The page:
Maharashtra’s political drama continued with the imposition of President’s rule. It’s the lead in newspapers with several accompanying reports that highlight the possible combinations of Shiv Sena, NCP, Congress and BJP, as they attempt to form a government.
The other story making news is Delhi’s alarming pollution levels in The Times of India and Hindustan Times with the AQI levels set to touch the ‘emergency’ level again.
Delhi pollution: “A noxious haze” hung over Delhi Tuesday as “air quality plunged into ‘severe’ zone again,” writes TOI. The pollution could get worse due to farm fires and unfavourable weather conditions, it adds.
HT pulls no punches: in one report, it says the Central Pollution Control Board did not heed the warning of scientists from IIT in the first week of October that “stubble burning would push the air quality in Delhi to hazardous levels between November 1 and 25”. In an accompanying report, it writes that “Air pollution is the second biggest risk factor for child deaths from pneumonia in India — killing an estimated 126,535 children under five in 2017”.
Maharashtra : HT headline says, “President’s Rule twist to Maha post-poll potboiler”. It writes, “Governor BS Koshiyari told the Centre that no party was in a position to form the government… triggering criticism from the Opposition”. TOI calls the move a “not-so-unexpected” development and adds that BJP will try to assemble 145 MLAs to ensure that the party’s government is formed in the state.
The Hindu reports that Shiv Sena “moved a petition in the Supreme Court challenging” the Governor’s decision to deny its request for three days to prove its majority”. The Indian Express highlights the terms of a Shiv Sena-NCP-Congress alliance.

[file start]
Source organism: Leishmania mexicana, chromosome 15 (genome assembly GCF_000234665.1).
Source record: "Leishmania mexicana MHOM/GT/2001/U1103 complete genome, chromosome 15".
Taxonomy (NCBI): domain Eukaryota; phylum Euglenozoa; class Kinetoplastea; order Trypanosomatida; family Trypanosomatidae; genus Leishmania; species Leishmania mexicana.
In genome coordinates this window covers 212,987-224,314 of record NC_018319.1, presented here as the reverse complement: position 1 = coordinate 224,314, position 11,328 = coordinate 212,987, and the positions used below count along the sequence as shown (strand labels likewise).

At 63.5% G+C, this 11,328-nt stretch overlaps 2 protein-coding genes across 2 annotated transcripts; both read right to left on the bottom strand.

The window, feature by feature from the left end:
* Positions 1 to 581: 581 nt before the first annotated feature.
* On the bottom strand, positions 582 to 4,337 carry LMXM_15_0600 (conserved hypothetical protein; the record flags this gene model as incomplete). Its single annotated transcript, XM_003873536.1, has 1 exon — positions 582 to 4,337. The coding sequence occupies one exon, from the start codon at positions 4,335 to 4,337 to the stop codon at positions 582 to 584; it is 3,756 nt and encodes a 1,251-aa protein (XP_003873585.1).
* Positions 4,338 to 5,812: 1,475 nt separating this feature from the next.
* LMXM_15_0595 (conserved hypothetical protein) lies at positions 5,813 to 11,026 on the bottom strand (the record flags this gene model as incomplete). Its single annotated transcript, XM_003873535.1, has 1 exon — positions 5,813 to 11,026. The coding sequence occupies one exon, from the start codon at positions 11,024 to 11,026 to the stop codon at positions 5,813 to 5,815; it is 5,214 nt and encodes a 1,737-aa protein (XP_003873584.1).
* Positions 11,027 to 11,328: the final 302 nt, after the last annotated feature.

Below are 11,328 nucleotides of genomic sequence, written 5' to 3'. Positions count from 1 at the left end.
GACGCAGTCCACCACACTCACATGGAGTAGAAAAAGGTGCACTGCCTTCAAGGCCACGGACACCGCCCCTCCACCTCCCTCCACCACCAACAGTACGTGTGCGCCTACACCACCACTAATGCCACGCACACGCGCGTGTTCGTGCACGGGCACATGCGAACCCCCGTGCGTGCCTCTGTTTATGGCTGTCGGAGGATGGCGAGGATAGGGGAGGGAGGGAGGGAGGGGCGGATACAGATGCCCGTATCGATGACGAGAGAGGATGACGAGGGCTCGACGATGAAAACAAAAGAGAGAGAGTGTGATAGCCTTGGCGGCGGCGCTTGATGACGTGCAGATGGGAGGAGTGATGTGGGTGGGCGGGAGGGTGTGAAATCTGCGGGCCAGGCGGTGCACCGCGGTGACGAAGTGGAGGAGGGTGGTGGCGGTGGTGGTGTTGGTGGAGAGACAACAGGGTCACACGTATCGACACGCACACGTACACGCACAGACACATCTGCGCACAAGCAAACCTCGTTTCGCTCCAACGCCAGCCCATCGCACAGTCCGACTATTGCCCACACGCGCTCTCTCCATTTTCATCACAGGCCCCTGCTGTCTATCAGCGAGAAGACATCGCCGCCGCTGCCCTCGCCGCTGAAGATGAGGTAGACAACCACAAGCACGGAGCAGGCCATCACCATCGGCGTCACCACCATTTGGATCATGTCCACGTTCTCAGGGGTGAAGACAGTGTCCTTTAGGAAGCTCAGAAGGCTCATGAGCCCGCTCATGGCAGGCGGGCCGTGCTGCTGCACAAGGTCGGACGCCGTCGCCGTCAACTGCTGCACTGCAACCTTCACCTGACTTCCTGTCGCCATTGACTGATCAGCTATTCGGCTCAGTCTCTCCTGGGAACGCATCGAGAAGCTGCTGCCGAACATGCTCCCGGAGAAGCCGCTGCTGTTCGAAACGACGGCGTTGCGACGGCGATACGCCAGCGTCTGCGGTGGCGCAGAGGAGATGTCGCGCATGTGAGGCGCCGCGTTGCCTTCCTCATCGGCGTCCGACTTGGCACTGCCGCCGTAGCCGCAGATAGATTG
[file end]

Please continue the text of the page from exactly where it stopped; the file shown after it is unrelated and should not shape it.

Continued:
“Congress and NCP have said the Sena must agree and sign off on a common minimum programme,” it writes. NCP chief Sharad Pawar rejected the possibility of Congress backing a Sena-NCP government from outside, “He wants all three parties in the government,” it added.
Exclusive: Express on Credit growth slows: Bad news on the economy doesn’t seem to be abating. In an exclusive, Express reports that “growth in bank credit to industries slowed to 2.7 per cent in September — the lowest in the last 12 months”. The report adds that “gross bank credit, too, expanded by just 8.2 per cent in September — the lowest in 22 months”.
Vodafone crisis in India: “Vodafone-Idea, India’s second largest telecom company, may be headed for liquidation unless the government eases off on demands for mobile spectrum fees,” reports TOI. The move comes after the Supreme Court asked the telecom company to pay Rs 92,000 crore in past dues.
TOI’s quotes Vodafone CEO Nick Read saying, “Financially, there’s been a heavy burden through unsupportive regulation, excessive taxes and on top of that we got the negative Supreme Court decision.”
The Times of India: TOI writes about the “dramatic turn” of events in Maharashtra with President’s Rule being imposed Tuesday. After its alliance with the BJP failed, Shiv Sena was given 24 hours to put together an alliance with Congress-NCP and extra time was denied- same with NCP. The governor “appears to have convinced himself” that a stable government formation was not possible, remarks TOI.
TOI argues that a stable coalition between Shiv Sena, NCP and Congress requires “some time to hammer together a power-sharing formula”. Such a coalition could be called “unstable” but one dominant party in power does not necessarily always deliver “superior results”, as India’s “vast, complex and diverse polity” could benefit from power-sharing arrangements like that of Shiv Sena-Congress-NCP, writes TOI.